I recently read a fascinating article in the Academy of Management Journal with the slightly daunting title “Implicit Voice Theories: Taken-for-Granted Rules of Self-Censorship at Work.” The article, by James Detert of Cornell University and Amy Edmondson of Harvard Business School, is about how employees decide whether or not to speak up about problems in their workplaces. The authors are not only interested in whistle-blowing but also in cases in which someone could point out inefficiencies or opportunities for improvement. The article is very relevant to a government management context — and not just for what it says about why employees often don’t speak up about problems.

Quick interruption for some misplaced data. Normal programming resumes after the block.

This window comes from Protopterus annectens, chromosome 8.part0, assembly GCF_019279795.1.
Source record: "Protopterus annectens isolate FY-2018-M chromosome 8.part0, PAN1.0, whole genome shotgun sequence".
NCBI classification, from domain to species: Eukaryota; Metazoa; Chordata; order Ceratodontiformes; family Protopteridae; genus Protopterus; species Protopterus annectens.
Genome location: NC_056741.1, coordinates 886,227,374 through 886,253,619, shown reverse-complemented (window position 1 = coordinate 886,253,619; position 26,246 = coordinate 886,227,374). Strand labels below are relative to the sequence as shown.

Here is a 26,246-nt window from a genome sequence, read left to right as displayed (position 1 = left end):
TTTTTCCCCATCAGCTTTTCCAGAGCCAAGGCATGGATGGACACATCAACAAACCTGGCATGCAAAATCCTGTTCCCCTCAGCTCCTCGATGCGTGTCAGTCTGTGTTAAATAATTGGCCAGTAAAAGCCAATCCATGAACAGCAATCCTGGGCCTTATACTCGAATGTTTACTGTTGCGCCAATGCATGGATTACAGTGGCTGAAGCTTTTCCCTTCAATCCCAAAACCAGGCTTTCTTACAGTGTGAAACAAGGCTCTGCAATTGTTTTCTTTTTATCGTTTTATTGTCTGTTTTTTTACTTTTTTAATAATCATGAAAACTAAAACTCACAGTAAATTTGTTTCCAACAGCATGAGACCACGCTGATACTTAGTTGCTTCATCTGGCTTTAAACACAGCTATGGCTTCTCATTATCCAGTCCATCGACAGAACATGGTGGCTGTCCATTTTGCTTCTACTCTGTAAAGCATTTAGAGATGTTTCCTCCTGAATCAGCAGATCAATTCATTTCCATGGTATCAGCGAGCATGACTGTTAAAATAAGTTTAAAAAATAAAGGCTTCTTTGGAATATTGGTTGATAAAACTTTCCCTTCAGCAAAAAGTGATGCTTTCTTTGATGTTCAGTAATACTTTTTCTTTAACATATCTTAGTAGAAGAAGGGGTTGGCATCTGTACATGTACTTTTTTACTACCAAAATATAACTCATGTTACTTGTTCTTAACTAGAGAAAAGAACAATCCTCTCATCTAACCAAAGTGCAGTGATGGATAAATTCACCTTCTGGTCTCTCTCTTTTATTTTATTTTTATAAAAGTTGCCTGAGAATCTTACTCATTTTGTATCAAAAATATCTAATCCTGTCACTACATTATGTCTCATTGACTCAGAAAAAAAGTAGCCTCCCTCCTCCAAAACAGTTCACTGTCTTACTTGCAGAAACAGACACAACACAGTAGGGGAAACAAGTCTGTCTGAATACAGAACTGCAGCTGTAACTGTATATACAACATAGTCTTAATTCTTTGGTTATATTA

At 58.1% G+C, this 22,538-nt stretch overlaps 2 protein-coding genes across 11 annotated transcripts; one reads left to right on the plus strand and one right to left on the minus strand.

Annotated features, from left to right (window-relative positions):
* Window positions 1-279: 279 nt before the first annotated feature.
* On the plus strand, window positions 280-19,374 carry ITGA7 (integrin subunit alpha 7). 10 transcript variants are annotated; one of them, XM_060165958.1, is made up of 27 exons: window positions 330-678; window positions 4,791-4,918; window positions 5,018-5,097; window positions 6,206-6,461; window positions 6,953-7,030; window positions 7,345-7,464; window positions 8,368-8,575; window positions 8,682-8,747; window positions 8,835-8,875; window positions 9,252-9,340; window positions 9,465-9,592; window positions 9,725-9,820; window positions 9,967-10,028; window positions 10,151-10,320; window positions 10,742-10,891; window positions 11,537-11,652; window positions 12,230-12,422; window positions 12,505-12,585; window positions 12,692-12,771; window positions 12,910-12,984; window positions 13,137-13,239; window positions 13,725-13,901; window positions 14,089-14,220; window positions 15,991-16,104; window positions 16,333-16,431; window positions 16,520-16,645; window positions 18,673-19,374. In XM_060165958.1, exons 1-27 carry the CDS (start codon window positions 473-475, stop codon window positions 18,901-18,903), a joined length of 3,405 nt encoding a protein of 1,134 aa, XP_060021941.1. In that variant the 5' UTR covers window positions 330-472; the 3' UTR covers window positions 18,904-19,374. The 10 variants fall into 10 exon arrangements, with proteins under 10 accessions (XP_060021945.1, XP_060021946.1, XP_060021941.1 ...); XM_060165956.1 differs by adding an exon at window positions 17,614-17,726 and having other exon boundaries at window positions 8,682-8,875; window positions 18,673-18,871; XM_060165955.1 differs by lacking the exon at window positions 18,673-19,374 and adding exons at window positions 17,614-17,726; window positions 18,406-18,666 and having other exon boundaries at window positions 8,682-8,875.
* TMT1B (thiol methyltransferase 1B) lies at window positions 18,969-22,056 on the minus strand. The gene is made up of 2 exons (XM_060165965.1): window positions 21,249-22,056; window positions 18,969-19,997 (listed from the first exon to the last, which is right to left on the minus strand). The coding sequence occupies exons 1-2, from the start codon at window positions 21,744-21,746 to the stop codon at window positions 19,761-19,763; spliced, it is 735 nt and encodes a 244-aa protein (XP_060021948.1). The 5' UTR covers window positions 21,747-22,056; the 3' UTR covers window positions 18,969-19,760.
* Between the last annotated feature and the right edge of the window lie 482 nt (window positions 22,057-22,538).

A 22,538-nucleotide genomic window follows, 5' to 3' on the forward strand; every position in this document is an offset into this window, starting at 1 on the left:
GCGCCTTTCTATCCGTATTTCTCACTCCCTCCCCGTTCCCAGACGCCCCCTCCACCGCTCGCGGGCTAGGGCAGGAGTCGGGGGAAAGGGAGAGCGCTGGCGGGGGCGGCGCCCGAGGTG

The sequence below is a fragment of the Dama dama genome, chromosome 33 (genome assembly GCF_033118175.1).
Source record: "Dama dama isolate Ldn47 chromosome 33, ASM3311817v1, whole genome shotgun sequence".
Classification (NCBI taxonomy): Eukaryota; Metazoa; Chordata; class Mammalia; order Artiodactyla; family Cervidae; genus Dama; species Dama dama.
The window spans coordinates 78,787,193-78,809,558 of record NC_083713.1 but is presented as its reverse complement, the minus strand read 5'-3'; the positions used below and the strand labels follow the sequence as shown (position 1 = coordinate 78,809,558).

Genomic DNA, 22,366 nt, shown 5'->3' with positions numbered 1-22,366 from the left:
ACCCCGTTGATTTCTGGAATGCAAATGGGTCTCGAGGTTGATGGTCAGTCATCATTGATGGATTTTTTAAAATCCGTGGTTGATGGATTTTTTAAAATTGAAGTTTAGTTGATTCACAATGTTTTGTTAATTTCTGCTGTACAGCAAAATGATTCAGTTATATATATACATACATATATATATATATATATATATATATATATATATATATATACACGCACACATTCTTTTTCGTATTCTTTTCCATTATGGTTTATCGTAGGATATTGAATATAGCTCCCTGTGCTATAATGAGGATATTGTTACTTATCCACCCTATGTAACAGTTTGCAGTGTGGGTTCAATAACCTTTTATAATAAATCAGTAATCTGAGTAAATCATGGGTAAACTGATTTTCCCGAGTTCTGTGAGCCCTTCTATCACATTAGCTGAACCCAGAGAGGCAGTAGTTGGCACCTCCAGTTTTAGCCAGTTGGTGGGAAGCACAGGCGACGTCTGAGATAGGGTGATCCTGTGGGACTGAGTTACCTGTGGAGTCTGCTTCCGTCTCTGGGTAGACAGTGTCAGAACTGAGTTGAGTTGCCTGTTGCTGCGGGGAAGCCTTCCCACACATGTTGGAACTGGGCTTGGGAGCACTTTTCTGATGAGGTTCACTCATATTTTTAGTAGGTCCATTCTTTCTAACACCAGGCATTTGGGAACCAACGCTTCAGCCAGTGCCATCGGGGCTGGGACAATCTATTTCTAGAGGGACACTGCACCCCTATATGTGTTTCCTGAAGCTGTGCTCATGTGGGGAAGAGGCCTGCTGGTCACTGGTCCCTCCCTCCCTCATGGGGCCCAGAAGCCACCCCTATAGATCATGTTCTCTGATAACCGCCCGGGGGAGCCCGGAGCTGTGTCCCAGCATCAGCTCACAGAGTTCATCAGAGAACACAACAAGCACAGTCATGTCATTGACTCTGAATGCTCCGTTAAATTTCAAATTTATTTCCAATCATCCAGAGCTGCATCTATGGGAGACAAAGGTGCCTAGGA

Kelman, Steven. "Innovation: Are Feds Afraid of Their Own Shadows?" Federal Computer Week, April 18, 2012.